I did not visit him, but in my mind I could see him, an amalgam of every bad prison movie ever made, dim lights flickering on orange jumpsuit. The flowers I planted in the fall faded, turned gray and indistinct, crumbled into dust, a musty perfume clinging to their softness and decay.  I had wanted to take him something; my way of consoling, of offering comfort. To fuss with flowers in a cut glass vase, to fix food that no one will eat. But nothing is allowed into the prison. Nothing but letters full of the words I am unable to write.


My friend and I are in the home of a neighbor, a young woman who has taken in her sister’s small boys while the sister serves time for drug distribution, selling “spice” out of the backroom of a local tobacco shop. The story was big news at the time, a lead on all the local news programs, a shockwave through our small community.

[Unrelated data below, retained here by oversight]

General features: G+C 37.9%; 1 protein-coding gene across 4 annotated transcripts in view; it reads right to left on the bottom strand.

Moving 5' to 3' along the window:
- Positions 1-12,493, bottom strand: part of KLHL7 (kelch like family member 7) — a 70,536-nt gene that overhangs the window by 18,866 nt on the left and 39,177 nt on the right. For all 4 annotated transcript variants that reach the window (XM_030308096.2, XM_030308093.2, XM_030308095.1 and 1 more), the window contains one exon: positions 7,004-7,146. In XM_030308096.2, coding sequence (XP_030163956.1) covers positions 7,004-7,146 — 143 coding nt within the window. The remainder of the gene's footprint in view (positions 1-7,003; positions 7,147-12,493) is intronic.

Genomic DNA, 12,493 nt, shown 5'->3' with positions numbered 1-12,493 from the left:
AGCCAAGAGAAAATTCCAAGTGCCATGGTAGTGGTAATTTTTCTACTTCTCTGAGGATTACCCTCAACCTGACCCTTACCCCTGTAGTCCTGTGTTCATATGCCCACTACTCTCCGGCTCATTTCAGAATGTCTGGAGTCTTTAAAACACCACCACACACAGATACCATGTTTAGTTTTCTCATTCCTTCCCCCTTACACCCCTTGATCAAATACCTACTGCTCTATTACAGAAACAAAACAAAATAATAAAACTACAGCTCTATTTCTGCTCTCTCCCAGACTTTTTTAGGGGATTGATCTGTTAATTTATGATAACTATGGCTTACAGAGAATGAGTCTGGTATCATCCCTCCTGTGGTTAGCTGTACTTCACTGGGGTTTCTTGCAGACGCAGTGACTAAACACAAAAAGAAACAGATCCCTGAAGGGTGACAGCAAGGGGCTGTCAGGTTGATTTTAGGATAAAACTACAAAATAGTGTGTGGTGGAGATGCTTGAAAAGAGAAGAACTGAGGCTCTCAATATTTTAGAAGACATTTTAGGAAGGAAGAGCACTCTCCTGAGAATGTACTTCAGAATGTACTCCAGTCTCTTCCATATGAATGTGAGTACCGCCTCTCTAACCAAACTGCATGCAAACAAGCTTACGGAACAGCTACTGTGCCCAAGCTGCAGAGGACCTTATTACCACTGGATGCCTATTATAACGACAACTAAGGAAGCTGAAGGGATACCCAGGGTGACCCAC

She fumbles in the drawers of her kitchen as we visit, her long blond hair spilling in a messy braid down her back, a baby on her shoulder. We are uncomfortable, an awkward trio.

“What can we do?” my friend asks.

The tears come suddenly, filling her dark lined eyes, locked tight in my chest.

“There is nothing,” she says, as the baby begins to squirm in response to her mother’s distress.

“No one understands what it is like, to have everyone know,” she starts, and stops, calming the baby with soft pats and slight swings of her body.

She is wrong.